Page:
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AMP gets its tower off the mark first

By Campbell McIlroy

Friday 19th May 2000

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SPACEY: The triangular floor plates will deliver more lettable area per floor than any high-rise building in New Zealand
AMP NZ Office Trust's new PricewaterhouseCoopers Tower will have no adverse effects on AMP's own office stock but will make some older buildings in Auckland's CBD obsolete.

That is the view of the trust's executive manager, Anthony Beverley. "It was inevitable that a new tower was going to be built and we wanted it to be ours."

Construction began on the new 30,000sq m Stephenson and Turner-designed office tower on Monday.

Modelled on PWC's Sydney office in Darling Park, the 31-level, $171 million office building has three confirmed tenants taking up 12 of the 23 levels of office space.

PWC will reduce by 20% the 10,500sq m of office space it occupies over six floors of the ANZ Tower on Albert St and four floors in the PWC Centre on Wyndham St when it moves into floors 20 - 25.

The 8100sq m of space it will occupy represents an average of 13sq m a person, down from 17sq m a person.

Law firm Buddle Findlay will average 18sq m a person when it takes up floors 17-19, leaving six-and-a-half floors vacant in the Telstra Business Centre on Queen St.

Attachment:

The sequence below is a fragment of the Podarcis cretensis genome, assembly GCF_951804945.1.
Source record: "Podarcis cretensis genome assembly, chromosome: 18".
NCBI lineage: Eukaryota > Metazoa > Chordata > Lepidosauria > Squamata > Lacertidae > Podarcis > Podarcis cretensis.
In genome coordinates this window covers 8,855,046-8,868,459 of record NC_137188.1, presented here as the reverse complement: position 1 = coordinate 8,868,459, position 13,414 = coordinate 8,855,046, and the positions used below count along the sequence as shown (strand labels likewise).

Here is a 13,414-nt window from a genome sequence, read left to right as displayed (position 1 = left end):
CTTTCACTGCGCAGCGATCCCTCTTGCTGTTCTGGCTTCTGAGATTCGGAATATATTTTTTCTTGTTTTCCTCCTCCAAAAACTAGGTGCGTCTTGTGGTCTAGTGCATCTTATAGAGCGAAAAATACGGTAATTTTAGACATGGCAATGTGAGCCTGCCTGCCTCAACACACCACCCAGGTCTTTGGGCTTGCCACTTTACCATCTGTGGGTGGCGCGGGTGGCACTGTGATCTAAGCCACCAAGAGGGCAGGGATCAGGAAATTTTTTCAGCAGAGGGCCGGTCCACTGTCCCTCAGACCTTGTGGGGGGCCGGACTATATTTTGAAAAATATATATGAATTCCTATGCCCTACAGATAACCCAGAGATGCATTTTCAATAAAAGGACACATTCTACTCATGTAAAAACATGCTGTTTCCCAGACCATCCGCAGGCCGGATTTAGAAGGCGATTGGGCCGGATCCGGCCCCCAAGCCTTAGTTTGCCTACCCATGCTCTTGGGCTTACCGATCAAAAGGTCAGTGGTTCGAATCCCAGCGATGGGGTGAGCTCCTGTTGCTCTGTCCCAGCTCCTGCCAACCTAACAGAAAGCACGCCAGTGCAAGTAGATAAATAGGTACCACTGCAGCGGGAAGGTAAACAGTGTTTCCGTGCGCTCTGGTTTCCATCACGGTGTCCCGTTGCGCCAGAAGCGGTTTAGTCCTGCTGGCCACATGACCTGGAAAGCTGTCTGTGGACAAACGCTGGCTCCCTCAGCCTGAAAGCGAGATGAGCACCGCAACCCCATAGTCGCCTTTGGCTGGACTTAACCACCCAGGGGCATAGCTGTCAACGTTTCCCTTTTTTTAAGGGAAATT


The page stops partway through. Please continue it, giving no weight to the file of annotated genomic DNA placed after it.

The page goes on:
The ANZ has also signed up for three floors on levels 9, 10 and 11 but has yet to decide the future of its offices in Brookfield House on Victoria St West, the ASB Bank Centre on Albert St, 277 Broadway, and ANZ Bank House on Queen St.

AMP has negotiated an option for ANZ to take up space left over by PWC in the ANZ tower or to place it in the new Quay St tower, depending on demand for space.

Mr Beverley said AMP was negotiating with another potential tenant for a further two floors, and was in talks with up to half a dozen multi-floor tenants. Inquiries had come from tenants across the board including banks, agents and brokers, he said.

Set on a two-storey podium facing Quay St, the building includes 358 carparks, plus retail space at ground and plaza level.

Office accommodation is provided on levels seven to 29, with the tower itself occupying only 33% of the site area.

The triangular floor plates deliver a massive 1352sq m of net lettable area, more than any high-rise office tower in New Zealand, with rents averaging around $350 a sq m.

Mr Beverley conceded that once the new tower was completed in May 2002, it would be a struggle to sell office space.

But there had been a strong response from tenant groups and the trust had been working on the project for 12- 18 months, so the new development should come as no surprise, he said.

Property Council of New Zealand figures showed a 14.34% vacancy rate at the end of last year, representing a total of 143,200sq m.

Colliers Jardine put the figure at 14% at the end of the March quarter.

Head of consultancy, research and valuation Alan McMahon said the new tower would probably push CBD vacancy levels up to 17% by the end of 2002.

Overall vacancy levels would increase substantially for the lower end of the market but would pose no problem for top-grade space which was still at a premium.

Vacancy levels and the quality of product available in the Auckland market, including the Royal & SunAlliance Centre which still has eight floors to let, have made it a great time to be a tenant looking for space.

A large number of long-term leases signed in the late 1980s are due to expire in the second half of this year.

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